Girl Scout initiative empowers young ladies to become innovative leaders

| 02 Aug 2017 | 01:46

By Laurie Gordon
— It isn't just about cookies, camps and crafts anymore. Girl Scouts is now about so much more, including teaching girls to be strong young women who lead by example and are preparing to take on the world.
G.I.R.L. (Go-getter, Innovator, Risk-taker, Leader) is changing the way people think about the Girl Scouts. The program, which is being instituted this summer at Camp Lou Henry Hoover, in Newton, and other Girl Scout camps and programs around the nation is an initiative to encourage girls to stand up, take charge, and change the world, for themselves and for all of us.
“The G.I.R.L. Initiative teaches girls to be all of those things that it stands for,” said Deb Hooker, the Camp Director and Property Manager at Camp Lou Henry Hoover. “This philosophy underscores everything we do now giving girls the power to share ideas and take charge of activities.”
One of the programs at Camp Hoover is the Counselor in Training Program (CIT). “This two week program starts with a week of learning how to lead and work with younger girls," Hooker said. “That's what they did last week. This week the CITs are out in the field around camp leading activities and working with the girls at camp.”
Mia Singleton, 15, of Hillside, New Jerssey, has spent the last two summers going to Camp Hoover. A member of the Counselor in Training Program, she said, “It's a lot of fun plus a challenge to work with kids of all ages and get them doing different activities of all kinds.”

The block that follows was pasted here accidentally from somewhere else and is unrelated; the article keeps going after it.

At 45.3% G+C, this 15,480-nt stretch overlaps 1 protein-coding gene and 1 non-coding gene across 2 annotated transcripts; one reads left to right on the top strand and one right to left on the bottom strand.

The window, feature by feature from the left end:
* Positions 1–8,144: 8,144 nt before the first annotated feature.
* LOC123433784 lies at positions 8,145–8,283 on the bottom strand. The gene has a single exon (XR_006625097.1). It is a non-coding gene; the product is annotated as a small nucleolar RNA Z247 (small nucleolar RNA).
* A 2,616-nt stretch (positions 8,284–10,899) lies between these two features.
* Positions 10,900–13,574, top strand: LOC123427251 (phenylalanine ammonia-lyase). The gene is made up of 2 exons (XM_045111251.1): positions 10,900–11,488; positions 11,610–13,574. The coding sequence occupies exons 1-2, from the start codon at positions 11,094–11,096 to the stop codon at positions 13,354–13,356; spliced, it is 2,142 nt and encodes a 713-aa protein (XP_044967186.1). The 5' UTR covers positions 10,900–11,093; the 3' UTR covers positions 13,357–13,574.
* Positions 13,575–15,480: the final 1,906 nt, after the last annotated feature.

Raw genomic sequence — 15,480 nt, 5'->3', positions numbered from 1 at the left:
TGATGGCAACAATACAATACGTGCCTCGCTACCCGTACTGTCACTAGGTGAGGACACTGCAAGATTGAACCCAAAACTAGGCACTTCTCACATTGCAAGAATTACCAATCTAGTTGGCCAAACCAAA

Emma Zwizkel, 14, of Montville, New Jersey, started going to Camp Hoover as part ot its Mini Camp and has been going ever since. She said of being a Counselor in Training, “It's fun to be in charge and a leader in general.”
Isabelle Holt, 14, from Montclair, New Jersey has an older sister who went to Camp Hoover and as soon as she was old enough to attend, she started going too. Now a Counselor in Training, Holt said, “It's a big responsibility and you always have to be energetic and enthusiastic. Even if it's an activity you don't love, you have to be eager about it and getting the younger girls involved.”
Carolina Lopez, 14, from Livingston, New Jersey, is in her fifth year at camp and is also a CIT. “It's a lot of fun making new friends here and having new experiences,” she said. “The challenge with being a CIT is keeping up your energy and making sure everyone has fun.” Lopez said of the new G.I.R.L. initiative, “I have especially seen it through the Pajama Drama activity here at camp. The girls have really been taking initiative to plan what they want to do.”
Another program at Camp Hoover that is incorporating the G.I.R.L ideologies is called Packing and Paddles. Girls in this program this year are ages 13 and 14 and head out for two and a half days hiking on the Appellation Trail then canoeing for a few days. Sounds like fun and it is... but there's one catch. They have to pack for themselves and if they forget something, oh well, time to make do without it.
“Last week's group forgot a can opener,” Hooker said. “They had to get pretty creative.”